Likes Likes:  49
Dislikes Dislikes:  0
ELITE ELITE:  6
Page 2 of 11 FirstFirst 1234 ... LastLast
Results 11 to 20 of 101

Thread: Next Bike -- What Do I Want?

  1. #11
    Join Date
    Feb 2010
    Location
    Leesburg, VA
    Posts
    1,431
    Post Thanks / Like

    Default

    Quote Originally Posted by GuyContinental View Post
    I'll echo what Hozn said (I attempt to keep up with him on my CX in LFP often well before dawn) and add that there isn't a single commonly-ridden MTB trail in the immediate DC area that can't be ridden well on a CX.
    Probably true of some of the easier stuff, but I wouldn't take a CX bike on any of the intermediate trail in the area, and wouldn't even consider it on the more advanced stuff. Most of wakefield would be alright, for example (though the rocky stuff on phase 4 would suck on a cross bike). I wouldn't ride Accotink on a cross bike though.

    To me, its a question of enjoyment. Sure, you can ride a CX bike on singletrack. I've done it many times. Its not very fun though. The geometry is unpleasant on actual trail, the ride is harsh, drop bars suck off road, ground clearance is bad, cross tires lack traction on steep climbs/descents and cornering etc.

  2. #12
    Join Date
    Sep 2011
    Location
    Rosslyn, VA
    Posts
    1,305
    Post Thanks / Like

    Default

    I just bought a cross bike at the end of 2012 with the explicit idea of wanting a more rugged and yet comfortable bike for winter riding. Before I decided on the cross bike I tried a number of MTN bikes and hybrids but never felt right with flat bars. I have always ridden drops and have no intention of doing any MTN riding so a cross bike made sense. Next I wanted to find a bike that would accept fenders, racks, a wide selection of tires, and would fit my budget which was no more than $1200.00. After much searching I decided on a 2012 Cannondale Caadx6 and have loved it. I am actually riding it most of the time now and find reasons to ride it more than my road bike (eg. looks like rain, back-pack is heavy today, I'm a wuss, etc). My only complaint if I had one is something Hozn mentioned. I couldn't afford to go one step up and get disk brakes, instead I have the dreaded cantilevers, but they suffice for now and the bike is so well equipped I can always upgrade later.


    Meet Ollie

  3. #13
    Join Date
    Dec 2012
    Posts
    800
    Post Thanks / Like

    Default

    Quote Originally Posted by Dickie View Post
    I couldn't afford to go one step up and get disk brakes, instead I have the dreaded cantilevers, but they suffice for now and the bike is so well equipped I can always upgrade later.
    Mmmm ... disk brakes. That was a requirement for me. My Masi has canti's and those things never seemed to stop. You can get mini-v's now for cross bikes which work great when set up right but nothing beats disk in my opinion. It will probably all boil down to how much you want to spend.

    Click image for larger version. 

Name:	IMG_0782.jpg 
Views:	190 
Size:	100.9 KB 
ID:	2656

  4. #14
    Join Date
    Apr 2012
    Location
    Portlandia!
    Posts
    1,537
    Post Thanks / Like

    Default

    http://allcitycycles.com/bikes/macho_man_disc

    Click image for larger version. 

Name:	BK1324.jpg 
Views:	179 
Size:	47.5 KB 
ID:	2657

    You need one of these. I think a 49cm would be an excellent size for me... um... I mean you!

  5. #15
    DismalScientist is offline I really need to log off the internet and go for a ride.
    Join Date
    Feb 2011
    Location
    Westover Beer Garden
    Posts
    2,647
    Post Thanks / Like

    Default

    BikeSnob says that fixies are out in London and the next big thing is ... Touring Bikes: http://bikesnobnyc.blogspot.com/2013...oses-only.html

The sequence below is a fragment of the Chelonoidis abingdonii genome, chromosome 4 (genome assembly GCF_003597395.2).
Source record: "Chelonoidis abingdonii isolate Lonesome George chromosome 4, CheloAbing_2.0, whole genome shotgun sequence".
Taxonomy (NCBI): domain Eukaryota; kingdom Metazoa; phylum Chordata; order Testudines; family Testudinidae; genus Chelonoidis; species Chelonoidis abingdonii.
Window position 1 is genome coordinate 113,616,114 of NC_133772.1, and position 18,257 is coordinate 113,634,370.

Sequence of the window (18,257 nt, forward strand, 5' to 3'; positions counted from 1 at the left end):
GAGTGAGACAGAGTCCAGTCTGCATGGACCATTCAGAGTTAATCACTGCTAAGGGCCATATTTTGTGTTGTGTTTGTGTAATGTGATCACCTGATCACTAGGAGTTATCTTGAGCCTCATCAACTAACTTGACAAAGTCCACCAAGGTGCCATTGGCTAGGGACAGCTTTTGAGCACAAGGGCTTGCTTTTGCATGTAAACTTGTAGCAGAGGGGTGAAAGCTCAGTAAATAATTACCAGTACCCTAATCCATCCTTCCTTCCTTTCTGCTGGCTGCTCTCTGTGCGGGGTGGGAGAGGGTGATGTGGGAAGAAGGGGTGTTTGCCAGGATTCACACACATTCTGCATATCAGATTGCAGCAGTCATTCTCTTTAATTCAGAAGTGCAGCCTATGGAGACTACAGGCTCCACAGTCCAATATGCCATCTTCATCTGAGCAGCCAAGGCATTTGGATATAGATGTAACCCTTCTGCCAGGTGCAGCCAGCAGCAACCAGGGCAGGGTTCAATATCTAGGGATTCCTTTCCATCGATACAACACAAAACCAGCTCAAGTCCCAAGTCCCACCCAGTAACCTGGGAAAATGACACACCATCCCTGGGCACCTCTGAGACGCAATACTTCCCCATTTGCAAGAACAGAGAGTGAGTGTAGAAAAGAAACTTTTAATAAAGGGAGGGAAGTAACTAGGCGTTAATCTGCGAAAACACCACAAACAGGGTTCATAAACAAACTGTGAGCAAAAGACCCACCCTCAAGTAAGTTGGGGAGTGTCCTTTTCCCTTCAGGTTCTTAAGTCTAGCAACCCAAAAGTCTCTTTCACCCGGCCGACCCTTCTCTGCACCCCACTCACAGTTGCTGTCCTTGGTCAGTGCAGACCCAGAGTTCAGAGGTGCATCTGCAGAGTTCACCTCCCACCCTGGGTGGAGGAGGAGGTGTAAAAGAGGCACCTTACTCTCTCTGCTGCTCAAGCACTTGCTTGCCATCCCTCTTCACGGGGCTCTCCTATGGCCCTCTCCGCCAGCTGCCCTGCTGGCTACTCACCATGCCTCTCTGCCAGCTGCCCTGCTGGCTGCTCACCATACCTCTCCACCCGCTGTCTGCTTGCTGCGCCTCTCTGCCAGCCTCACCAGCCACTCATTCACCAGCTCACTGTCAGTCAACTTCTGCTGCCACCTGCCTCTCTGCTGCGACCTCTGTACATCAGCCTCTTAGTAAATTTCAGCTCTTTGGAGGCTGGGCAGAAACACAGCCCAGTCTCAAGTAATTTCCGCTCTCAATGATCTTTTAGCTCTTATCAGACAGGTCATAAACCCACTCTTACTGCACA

I've ridden my touring bike on the C&O and easier parts of the CCT with no problems. You can run 28s for normal street riding or 35s or so for trails (not that I actually switched out the 28s). The major difference between cross and touring is likely to be geometry, with touring bikes being more relaxed and cross being more aggressive. One problem I have noticed on my latest touring bike is that the bottom bracket is too low for 175mm cranks and I bottom out easily. Cross bikes will have higher bottom brackets. Whether you want relaxed or aggressive geometry is a matter purely of your riding style and preference.

    As for bike suggestions, if looking for standard touring bikes with canti brakes, I personally would go to nashbar or bikedirect and avoid the LBS premium. Unfortunately, the discount internet dealers don't offer touring bikes with disc brakes, but I'm sure Bilsko and others would recommend a Disk Trucker.

    For cross bikes, the deal that Shawn pointed out on the Fuji at Performance/Fairfax looks really sweet even though the frame does not have rack and fender mounts.

  6. #16
    Join Date
    Oct 2011
    Location
    Arlington
    Posts
    200
    Post Thanks / Like

    Default

    I recently replaced my old commuter bike with a Specialized TriCross. It's perfect for commuting (e.g., has plenty of braze-ons for fenders, rack, etc). Mine is aluminum, disk brakes, okayish components (SRAM apex). Aside from commuting I've taken it lots on the C&O and parts of the CCT. Personally I wouldn't ride it on the CCT once you start getting north of Lake Fairfax, nor would I take it on dedicated mtb trails like Fountainhead and parts of Wakefield. OTOH I would not want to spend much time on a mtb on the C&O and certainly not as a commuter. So it's a tradeoff type deal. (Isn't it always?)

  7. #17
    Join Date
    Dec 2011
    Location
    Clarendon
    Posts
    803
    Post Thanks / Like

    Default

    Quote Originally Posted by jabberwocky View Post
    Probably true of some of the easier stuff, but I wouldn't take a CX bike on any of the intermediate trail in the area, and wouldn't even consider it on the more advanced stuff. Most of wakefield would be alright, for example (though the rocky stuff on phase 4 would suck on a cross bike). I wouldn't ride Accotink on a cross bike though.

    To me, its a question of enjoyment. Sure, you can ride a CX bike on singletrack. I've done it many times. Its not very fun though. The geometry is unpleasant on actual trail, the ride is harsh, drop bars suck off road, ground clearance is bad, cross tires lack traction on steep climbs/descents and cornering etc.
    I'm kind of sick that way- I actually find the difficulty and discomfort part of the fun (I also telemark ski, unicycle, play underwater hockey and C-1 whitewater paddle so I'm definitely into masochism). BUT to the original point, she wasn't looking to ride intermediate trails, she was looking for a do-it-all ride that could also do some of the beginner trails. A CX is much better than a MTB for 90% or more of those.